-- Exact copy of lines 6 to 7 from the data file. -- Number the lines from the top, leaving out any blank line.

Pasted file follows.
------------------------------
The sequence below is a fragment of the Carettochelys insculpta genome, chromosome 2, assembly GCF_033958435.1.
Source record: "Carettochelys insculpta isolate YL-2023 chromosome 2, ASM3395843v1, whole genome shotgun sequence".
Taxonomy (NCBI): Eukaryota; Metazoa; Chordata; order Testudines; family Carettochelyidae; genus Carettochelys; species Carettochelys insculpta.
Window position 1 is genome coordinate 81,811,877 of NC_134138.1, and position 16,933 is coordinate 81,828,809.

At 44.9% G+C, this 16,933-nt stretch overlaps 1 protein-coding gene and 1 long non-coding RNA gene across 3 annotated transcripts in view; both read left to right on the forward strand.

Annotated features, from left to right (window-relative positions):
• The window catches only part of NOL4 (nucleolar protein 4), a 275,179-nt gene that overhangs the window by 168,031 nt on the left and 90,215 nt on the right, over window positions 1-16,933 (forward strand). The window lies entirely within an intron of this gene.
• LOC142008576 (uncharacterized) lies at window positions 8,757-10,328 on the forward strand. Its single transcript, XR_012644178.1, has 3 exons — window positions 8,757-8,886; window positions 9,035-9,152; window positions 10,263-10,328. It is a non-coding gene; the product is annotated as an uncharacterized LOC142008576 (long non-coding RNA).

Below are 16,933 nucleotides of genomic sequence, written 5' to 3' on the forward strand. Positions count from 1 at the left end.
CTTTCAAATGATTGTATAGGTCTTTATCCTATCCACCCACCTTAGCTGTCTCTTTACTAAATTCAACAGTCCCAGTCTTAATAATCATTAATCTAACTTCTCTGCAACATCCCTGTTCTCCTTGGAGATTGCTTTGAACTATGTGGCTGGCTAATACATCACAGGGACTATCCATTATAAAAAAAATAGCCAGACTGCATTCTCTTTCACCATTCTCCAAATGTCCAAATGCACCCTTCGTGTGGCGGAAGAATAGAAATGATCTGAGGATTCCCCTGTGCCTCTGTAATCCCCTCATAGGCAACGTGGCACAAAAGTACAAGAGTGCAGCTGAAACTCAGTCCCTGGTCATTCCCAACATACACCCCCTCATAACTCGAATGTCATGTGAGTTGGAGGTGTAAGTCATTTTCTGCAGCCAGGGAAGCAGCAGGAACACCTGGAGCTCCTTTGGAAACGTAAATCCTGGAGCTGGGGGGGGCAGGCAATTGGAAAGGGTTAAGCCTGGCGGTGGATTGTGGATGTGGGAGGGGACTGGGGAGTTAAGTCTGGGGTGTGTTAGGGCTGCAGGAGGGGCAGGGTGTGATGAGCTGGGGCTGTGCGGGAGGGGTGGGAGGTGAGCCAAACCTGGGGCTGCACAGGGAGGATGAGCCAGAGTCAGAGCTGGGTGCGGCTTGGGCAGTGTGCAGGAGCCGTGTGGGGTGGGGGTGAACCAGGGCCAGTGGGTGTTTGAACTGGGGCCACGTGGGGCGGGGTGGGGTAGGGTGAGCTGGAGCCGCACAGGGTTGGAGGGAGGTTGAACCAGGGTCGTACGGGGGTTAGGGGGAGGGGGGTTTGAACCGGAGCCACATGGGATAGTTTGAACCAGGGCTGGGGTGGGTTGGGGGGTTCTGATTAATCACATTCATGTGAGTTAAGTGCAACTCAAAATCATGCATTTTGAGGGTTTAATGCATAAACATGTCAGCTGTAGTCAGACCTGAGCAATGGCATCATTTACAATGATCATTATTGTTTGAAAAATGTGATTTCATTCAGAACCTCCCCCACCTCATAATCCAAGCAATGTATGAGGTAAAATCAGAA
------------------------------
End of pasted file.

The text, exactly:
Annotated features, from left to right (window-relative positions):
• The window catches only part of NOL4 (nucleolar protein 4), a 275,179-nt gene that overhangs the window by 168,031 nt on the left and 90,215 nt on the right, over window positions 1-16,933 (forward strand). The window lies entirely within an intron of this gene.